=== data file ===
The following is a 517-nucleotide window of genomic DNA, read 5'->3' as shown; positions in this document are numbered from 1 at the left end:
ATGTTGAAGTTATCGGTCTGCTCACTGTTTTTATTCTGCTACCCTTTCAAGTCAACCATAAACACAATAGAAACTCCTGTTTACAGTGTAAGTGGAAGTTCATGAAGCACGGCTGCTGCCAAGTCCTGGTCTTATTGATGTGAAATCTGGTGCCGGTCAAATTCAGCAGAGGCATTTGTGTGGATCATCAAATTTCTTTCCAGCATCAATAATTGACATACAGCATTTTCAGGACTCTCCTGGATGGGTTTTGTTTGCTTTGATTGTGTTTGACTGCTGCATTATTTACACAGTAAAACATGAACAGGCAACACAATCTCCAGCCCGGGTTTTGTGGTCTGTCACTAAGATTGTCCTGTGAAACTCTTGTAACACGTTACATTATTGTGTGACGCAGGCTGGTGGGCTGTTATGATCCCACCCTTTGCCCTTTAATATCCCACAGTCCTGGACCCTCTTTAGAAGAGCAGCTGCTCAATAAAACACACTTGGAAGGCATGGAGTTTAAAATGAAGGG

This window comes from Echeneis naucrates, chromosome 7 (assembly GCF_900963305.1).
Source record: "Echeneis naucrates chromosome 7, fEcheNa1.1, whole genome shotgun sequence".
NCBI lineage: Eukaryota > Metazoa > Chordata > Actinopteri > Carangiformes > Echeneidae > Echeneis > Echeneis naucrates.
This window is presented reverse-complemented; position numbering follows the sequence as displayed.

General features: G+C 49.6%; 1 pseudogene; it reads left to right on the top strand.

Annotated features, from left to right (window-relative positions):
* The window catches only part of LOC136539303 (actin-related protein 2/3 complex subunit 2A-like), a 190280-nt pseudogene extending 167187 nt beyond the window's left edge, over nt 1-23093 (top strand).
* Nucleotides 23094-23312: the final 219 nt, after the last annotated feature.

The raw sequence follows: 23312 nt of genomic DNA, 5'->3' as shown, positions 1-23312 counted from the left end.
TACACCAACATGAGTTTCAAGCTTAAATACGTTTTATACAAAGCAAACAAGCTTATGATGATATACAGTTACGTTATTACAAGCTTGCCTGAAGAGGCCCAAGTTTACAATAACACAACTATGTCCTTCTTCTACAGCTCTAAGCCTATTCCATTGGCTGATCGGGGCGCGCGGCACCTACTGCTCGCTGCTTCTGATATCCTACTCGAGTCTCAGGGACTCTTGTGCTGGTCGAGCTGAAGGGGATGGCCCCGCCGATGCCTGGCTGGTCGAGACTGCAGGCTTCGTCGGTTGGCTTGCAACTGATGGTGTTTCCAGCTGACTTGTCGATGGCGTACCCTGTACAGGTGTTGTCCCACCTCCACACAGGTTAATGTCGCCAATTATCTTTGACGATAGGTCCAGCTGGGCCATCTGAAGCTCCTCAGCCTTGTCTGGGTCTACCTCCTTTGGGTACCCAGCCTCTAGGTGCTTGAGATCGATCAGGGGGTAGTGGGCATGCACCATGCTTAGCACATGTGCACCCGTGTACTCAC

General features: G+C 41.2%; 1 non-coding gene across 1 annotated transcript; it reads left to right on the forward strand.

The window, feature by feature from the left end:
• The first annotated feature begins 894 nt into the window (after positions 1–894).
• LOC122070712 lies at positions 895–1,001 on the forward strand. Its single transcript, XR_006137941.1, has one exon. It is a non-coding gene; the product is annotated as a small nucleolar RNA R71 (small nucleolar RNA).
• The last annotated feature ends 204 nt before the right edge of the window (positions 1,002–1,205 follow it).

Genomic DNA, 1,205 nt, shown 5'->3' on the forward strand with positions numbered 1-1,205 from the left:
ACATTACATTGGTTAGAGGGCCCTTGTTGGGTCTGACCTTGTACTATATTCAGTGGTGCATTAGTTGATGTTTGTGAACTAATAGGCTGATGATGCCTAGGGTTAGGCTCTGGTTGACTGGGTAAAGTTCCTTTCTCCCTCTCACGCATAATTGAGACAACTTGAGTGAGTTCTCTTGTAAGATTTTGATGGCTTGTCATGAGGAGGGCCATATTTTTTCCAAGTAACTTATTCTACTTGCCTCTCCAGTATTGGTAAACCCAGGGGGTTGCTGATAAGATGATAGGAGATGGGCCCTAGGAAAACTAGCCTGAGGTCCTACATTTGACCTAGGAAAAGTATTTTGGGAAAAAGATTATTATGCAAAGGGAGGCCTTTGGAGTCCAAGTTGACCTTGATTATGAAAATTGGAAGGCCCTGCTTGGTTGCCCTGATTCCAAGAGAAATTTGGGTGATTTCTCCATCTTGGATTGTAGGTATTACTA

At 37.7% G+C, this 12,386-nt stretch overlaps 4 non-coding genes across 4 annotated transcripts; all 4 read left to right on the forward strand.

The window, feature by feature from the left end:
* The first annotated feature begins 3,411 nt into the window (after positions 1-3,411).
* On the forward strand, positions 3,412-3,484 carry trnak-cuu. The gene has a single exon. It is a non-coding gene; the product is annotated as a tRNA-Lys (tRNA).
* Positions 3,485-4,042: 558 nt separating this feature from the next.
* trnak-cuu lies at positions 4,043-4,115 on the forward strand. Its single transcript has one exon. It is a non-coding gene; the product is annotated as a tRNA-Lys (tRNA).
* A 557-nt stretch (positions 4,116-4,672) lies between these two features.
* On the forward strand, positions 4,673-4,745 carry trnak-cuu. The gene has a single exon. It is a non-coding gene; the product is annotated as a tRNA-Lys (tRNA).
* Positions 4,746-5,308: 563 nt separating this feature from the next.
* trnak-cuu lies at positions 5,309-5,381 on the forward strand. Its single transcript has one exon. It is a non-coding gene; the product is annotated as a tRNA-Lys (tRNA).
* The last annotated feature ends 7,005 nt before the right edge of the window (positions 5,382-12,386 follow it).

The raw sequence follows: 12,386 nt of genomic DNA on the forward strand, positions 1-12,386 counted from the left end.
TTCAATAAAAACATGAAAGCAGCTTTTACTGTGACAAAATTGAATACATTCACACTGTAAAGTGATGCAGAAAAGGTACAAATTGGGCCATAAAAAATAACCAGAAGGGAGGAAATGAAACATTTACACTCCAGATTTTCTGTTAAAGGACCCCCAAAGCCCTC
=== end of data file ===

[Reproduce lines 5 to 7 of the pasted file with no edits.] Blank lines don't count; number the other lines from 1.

NCBI lineage: Eukaryota > Metazoa > Chordata > Actinopteri > Carangiformes > Echeneidae > Echeneis > Echeneis naucrates.
This window is presented reverse-complemented; position numbering follows the sequence as displayed.

General features: G+C 49.6%; 1 pseudogene; it reads left to right on the top strand.